Kim Brass 2A classic French brasserie used to be a place that brewed its own beer on site, but is now known for its professional service, printed menus, tablecloths and waiters in penguin-esque outfits. Here you’ll find a static menu of classics like steak tartare, confit de canard and andouillette (only for the brave, you have been warned). They tend to serve food all day, and here’s one thing that will BLOW YOUR MIND – some of them are called Le Such-and-Such Café so you’ll have to make sure you pay attention. Stand at the bar waiting for an espresso like a lemon in a brasserie, and you’ll be waiting a very. LONG. TIME. And just to confuse you, there’s a fledging beer scene in France which means that you might also stumble on a micro-brasserie, which doesn’t mean short waiters and tiny portions, but a (hopefully) great selection of Paris-brewed craft beer.

Kim Brass 5Finally, if you still haven’t found what you’re looking for, then try a bistro(t), a smaller type of restaurant, often with just one owner or family in charge that specialises in moderately-priced French home cooking like traditional cassoulet or blanquette de veau. Bistros were originally thought to originate from basement kitchens in Parisian apartment blocks, but these days they serve to be some of the quaintest eateries in the city. And if you’re still furrowing your brow in dissatisfaction, then the only places left to go are salons du thé for tea, coffee and cake, or bars for hardcore liquor to toast the highs and the lows of your holiday/afternoon/life.

And if you’re still not content after all of that, then I, nor Paris, can help you…

The green green grass of home

Kim MontS 3Normally, I’m the sort of gal that doesn’t need an invitation to have a lollop around in a large green space, being a country girl at heart, with fine English sap running through my veins. But a friend with small human in need of celebrating his three whole years on this earth steered me last weekend to a patch which hadn’t previously seen a great deal of lolloping on my part, and picnic blanket and thermos of wine in hand, I headed south on RER B to the resplendent Parc Montsouris.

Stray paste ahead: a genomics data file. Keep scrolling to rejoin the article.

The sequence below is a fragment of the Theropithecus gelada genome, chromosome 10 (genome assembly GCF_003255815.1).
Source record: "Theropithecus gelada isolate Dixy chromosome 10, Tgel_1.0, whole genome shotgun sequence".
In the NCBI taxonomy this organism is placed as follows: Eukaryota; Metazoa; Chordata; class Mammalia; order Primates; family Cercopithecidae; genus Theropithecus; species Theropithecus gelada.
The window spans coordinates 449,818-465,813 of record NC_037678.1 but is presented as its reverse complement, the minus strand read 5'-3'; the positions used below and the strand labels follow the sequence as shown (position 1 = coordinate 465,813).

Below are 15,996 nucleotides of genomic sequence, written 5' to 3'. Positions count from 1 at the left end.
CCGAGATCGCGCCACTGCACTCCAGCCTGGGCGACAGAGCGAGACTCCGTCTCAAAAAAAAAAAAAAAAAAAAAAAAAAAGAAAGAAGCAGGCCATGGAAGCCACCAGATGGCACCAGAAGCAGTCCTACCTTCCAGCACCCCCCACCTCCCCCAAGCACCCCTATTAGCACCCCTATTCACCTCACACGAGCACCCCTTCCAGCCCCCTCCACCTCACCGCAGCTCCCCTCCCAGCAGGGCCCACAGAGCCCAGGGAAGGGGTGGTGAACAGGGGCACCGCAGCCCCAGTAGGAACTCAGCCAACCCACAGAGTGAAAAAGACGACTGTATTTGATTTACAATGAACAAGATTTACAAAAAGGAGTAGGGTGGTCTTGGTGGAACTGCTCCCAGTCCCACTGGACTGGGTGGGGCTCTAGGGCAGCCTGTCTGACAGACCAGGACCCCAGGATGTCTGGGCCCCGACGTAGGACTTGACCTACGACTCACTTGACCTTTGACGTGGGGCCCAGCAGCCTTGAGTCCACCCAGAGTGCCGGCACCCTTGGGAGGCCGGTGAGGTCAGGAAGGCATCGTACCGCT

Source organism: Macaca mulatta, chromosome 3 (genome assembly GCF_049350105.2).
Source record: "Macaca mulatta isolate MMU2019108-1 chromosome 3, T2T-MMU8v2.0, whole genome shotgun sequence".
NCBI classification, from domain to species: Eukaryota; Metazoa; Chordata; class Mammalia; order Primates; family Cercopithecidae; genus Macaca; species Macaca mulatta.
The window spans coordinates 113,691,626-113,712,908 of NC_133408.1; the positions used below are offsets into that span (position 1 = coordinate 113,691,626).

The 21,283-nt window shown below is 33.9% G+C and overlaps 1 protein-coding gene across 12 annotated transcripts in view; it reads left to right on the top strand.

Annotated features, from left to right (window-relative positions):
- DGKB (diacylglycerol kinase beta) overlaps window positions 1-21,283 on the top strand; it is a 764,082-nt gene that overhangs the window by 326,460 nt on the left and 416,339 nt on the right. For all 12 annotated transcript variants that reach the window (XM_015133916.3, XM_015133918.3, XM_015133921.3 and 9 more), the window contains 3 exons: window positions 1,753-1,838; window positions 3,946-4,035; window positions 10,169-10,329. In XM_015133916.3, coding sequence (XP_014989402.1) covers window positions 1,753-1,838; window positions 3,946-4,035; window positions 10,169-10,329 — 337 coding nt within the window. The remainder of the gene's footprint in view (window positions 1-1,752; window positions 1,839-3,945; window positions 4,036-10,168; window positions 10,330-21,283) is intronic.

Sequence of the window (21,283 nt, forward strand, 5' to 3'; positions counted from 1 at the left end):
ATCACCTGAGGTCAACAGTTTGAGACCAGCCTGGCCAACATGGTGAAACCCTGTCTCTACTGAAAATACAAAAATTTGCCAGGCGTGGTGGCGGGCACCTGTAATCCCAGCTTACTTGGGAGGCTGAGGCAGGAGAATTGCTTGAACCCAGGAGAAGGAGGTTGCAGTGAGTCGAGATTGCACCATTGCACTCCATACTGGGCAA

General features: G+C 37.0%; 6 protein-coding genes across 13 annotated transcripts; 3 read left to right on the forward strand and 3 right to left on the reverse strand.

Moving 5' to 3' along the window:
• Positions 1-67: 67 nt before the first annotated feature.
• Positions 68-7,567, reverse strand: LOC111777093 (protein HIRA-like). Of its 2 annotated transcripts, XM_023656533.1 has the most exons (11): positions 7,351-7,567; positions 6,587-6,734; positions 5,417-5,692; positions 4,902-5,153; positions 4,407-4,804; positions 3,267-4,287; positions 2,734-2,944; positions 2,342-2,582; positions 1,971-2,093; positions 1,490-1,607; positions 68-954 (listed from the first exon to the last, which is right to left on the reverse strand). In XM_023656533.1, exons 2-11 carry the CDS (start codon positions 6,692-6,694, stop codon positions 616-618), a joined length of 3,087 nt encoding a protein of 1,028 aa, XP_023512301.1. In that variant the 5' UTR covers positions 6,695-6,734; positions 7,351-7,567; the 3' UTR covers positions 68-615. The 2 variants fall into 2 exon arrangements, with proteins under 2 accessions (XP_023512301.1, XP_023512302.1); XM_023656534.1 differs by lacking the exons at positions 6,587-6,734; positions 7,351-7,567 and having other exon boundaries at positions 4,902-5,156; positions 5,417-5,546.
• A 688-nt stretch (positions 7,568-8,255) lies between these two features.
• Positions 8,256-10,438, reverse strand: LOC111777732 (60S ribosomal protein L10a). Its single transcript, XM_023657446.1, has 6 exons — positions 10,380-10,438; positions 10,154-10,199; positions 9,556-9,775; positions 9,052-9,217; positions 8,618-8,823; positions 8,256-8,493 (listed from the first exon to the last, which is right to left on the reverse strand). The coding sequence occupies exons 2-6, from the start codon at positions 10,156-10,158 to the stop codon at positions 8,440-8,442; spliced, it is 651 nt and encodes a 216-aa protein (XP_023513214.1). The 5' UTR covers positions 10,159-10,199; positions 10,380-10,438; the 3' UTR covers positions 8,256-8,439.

Literally translating as a very unappealing and frankly incorrect ‘mouse mountain’ thanks to years of linguistic tinkering with its original moniker of ‘Moulin de Moque-Souris’ (meaning the equally perplexing ‘mouse-mocking windmill’), this 15.5 hectare park is nestled in the 14th arrondissement and forms part of the quartet of vast green urban spaces across the capital created by the power duo of Napoleon III and Baron Haussmann (capable of creating much smaller bits of green too), eventually completed in 1878.

Kim MontS2Much smaller than the bookend woods Boulogne and Vincennes, it echoes the hilly contours of sister park Buttes-Chaumont in the 19th, though unlike the others was designed specifically in the English landscape garden style. So far, so elegant and refined. It’s construction story though was a million miles away from its classic, cultivated exterior, being built on the site of a former quarry and a network of abandoned tunnels and mines which came to reveal a gruesome cache of some of the six million Parisians that were buried under the city in the 18th century. Around 800 skeletons were removed to their final resting place in famous catacombs of Paris.